No, General Motors did not change its name to General Mobility. But what it has done is join Facebook, Google, Walmart, and 300 other companies in joining the Renewable Energy Buyers Alliance (REBA). The organization aims to “unlock the marketplace for organizations to buy renewable energy” in hopes of bringing more than 60 gigawatts of new renewables online in the U.S. by 2025.
“The REBA launch demonstrates that large energy buyers from across every sector of the U.S. economy, large and small, are committed to doing their part to solve this problem. We are proud to be a founding member,” said Rob Threlkeld, global manager, Sustainable Energy/Supply Reliability at General Motors.
The goal of the collective is to source carbon-free renewable energy and make it so every organization can purchase renewable energy easily and cost-effectively. With price no longer a barrier to many having access to renewable energy, the primary focus is to make access to such sources of power easier. GM’s involvement in REBA supports a long line of efforts to have all its operations powered by renewable energy by 2050.
“Every enterprise – whether it’s a bakery, a big-box retailer, or a data center should have an easy and direct path to buy clean energy,” said REBA’s first board chair and head of Energy Market Strategy at Google, Michael Terrell. “Ultimately, sourcing clean energy should be as simple as clicking a button.”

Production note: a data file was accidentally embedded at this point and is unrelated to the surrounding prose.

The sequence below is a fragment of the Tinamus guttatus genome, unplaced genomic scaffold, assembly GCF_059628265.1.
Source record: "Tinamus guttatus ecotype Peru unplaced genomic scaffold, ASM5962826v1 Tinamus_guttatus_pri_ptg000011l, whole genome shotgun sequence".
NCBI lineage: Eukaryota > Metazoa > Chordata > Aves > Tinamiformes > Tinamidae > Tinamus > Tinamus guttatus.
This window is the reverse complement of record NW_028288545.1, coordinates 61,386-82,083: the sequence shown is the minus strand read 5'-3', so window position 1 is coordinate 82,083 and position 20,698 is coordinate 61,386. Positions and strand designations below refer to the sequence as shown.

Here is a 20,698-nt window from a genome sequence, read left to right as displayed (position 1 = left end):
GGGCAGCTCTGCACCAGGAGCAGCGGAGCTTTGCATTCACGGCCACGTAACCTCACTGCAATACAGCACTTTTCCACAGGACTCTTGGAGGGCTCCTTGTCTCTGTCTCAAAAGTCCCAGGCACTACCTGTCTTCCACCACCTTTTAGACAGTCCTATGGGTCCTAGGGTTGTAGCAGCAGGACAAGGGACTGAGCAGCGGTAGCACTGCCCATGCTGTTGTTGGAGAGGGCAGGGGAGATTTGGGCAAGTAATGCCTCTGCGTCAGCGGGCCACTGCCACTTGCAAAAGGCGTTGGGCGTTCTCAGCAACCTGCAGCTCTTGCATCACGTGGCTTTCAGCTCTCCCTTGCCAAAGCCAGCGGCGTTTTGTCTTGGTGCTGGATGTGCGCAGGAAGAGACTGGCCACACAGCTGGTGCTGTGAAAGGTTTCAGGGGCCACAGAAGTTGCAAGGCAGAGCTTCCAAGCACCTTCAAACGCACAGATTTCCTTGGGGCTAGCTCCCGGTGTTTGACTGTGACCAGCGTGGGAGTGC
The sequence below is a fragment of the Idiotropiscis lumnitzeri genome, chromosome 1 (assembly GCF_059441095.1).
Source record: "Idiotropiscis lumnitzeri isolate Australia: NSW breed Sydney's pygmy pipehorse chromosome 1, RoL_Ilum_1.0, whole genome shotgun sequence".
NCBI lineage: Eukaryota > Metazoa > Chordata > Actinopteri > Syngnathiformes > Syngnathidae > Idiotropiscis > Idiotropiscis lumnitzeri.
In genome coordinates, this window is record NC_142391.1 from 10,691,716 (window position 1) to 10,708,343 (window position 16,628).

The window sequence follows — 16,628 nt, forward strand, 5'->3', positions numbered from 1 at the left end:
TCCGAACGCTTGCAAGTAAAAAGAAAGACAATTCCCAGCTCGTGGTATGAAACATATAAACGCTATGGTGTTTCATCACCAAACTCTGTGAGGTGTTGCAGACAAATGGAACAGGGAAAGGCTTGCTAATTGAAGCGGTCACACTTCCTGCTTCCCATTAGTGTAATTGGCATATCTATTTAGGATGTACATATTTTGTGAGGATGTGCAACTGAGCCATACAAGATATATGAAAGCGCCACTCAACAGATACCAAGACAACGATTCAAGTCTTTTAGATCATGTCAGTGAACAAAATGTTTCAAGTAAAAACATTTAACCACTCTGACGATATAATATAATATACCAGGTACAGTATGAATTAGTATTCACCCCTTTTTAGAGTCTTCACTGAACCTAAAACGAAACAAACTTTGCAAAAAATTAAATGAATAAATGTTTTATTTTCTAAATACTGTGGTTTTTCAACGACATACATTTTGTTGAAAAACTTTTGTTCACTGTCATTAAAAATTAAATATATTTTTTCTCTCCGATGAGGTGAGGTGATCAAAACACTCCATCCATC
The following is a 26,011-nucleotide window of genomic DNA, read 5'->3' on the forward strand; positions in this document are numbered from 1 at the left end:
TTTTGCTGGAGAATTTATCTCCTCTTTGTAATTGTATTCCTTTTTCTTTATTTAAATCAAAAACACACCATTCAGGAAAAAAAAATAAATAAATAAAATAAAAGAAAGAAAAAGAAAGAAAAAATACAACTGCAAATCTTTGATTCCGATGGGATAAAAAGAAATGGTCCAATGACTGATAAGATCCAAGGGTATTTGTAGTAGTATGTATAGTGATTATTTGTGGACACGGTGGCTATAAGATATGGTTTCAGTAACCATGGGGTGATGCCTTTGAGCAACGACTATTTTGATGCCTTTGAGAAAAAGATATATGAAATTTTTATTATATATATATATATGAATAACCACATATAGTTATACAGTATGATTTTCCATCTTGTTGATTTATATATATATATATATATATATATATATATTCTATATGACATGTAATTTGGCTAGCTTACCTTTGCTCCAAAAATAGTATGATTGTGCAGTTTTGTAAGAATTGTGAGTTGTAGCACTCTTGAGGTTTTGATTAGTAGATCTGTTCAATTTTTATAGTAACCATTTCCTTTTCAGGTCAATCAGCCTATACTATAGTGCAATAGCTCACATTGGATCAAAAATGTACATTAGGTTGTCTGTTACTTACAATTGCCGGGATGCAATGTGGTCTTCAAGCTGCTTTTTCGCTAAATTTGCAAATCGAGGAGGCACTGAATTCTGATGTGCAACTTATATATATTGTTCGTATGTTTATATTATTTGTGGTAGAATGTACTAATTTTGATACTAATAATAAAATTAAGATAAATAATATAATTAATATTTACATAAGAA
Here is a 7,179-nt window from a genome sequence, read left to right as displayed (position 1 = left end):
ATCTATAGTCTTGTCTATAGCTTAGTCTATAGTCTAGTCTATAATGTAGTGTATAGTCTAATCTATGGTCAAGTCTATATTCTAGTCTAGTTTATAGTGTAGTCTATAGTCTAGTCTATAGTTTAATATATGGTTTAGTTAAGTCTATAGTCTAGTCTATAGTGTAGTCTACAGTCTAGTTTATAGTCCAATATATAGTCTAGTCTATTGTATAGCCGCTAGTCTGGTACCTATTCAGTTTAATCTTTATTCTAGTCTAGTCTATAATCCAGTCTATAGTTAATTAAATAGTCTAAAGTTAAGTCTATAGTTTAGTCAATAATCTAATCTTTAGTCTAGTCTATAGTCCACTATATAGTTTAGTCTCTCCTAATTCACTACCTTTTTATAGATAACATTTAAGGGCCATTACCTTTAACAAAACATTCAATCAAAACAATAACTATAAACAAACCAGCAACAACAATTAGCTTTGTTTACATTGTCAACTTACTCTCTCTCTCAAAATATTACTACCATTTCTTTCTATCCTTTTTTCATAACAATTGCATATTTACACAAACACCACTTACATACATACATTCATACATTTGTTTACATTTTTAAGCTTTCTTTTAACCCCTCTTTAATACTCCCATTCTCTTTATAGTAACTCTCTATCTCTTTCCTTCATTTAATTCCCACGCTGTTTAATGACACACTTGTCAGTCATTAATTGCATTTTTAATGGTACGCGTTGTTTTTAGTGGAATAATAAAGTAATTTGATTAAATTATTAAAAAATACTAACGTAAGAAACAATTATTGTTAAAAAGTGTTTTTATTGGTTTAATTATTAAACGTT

Rocky Mountain Institute, World Wildlife Fund, World Resources Institute, and Business for Social Responsibility founded REBA in 2014. Since then, REBA has gained more than 200 large energy buyers and more than 150 clean energy service providers and developers. Members receive multiple benefits that include policy advocacy for corporate renewable energy buyers, educational programs to help companies prepare to buy clean energy, and more.
Focus on renewable energy makes sense for companies, which could guide the broader consumer market to such energy sources, too. It’s also a reminder that many large companies see the future using fewer carbon-based sources of energy that could help stymie climate change’s advancement, while also potentially having a positive impact on the organization’s financial health.